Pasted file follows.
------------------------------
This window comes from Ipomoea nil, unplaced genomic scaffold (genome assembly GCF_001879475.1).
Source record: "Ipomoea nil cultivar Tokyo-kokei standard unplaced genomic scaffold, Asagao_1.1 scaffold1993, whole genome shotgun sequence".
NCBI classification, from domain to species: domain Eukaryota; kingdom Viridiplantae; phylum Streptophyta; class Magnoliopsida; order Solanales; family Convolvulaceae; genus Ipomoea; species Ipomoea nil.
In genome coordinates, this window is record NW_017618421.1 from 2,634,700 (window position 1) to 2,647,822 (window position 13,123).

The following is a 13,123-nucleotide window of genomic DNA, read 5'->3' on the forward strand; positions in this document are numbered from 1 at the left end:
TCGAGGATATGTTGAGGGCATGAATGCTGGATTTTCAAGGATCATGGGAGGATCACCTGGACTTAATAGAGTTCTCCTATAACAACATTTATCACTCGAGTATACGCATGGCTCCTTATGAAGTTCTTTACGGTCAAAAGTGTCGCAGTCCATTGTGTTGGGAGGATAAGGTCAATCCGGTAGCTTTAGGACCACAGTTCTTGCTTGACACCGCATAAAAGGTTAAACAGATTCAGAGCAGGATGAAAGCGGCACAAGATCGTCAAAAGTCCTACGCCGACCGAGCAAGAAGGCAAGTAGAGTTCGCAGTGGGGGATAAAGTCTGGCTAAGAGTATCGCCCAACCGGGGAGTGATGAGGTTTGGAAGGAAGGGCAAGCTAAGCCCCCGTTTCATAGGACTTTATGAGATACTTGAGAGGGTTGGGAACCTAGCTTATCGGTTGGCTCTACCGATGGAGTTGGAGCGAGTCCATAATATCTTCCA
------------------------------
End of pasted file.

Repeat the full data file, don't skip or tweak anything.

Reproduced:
This window comes from Ipomoea nil, unplaced genomic scaffold (genome assembly GCF_001879475.1).
Source record: "Ipomoea nil cultivar Tokyo-kokei standard unplaced genomic scaffold, Asagao_1.1 scaffold1993, whole genome shotgun sequence".
NCBI classification, from domain to species: domain Eukaryota; kingdom Viridiplantae; phylum Streptophyta; class Magnoliopsida; order Solanales; family Convolvulaceae; genus Ipomoea; species Ipomoea nil.
In genome coordinates, this window is record NW_017618421.1 from 2,634,700 (window position 1) to 2,647,822 (window position 13,123).

The following is a 13,123-nucleotide window of genomic DNA, read 5'->3' on the forward strand; positions in this document are numbered from 1 at the left end:
TCGAGGATATGTTGAGGGCATGAATGCTGGATTTTCAAGGATCATGGGAGGATCACCTGGACTTAATAGAGTTCTCCTATAACAACATTTATCACTCGAGTATACGCATGGCTCCTTATGAAGTTCTTTACGGTCAAAAGTGTCGCAGTCCATTGTGTTGGGAGGATAAGGTCAATCCGGTAGCTTTAGGACCACAGTTCTTGCTTGACACCGCATAAAAGGTTAAACAGATTCAGAGCAGGATGAAAGCGGCACAAGATCGTCAAAAGTCCTACGCCGACCGAGCAAGAAGGCAAGTAGAGTTCGCAGTGGGGGATAAAGTCTGGCTAAGAGTATCGCCCAACCGGGGAGTGATGAGGTTTGGAAGGAAGGGCAAGCTAAGCCCCCGTTTCATAGGACTTTATGAGATACTTGAGAGGGTTGGGAACCTAGCTTATCGGTTGGCTCTACCGATGGAGTTGGAGCGAGTCCATAATATCTTCCA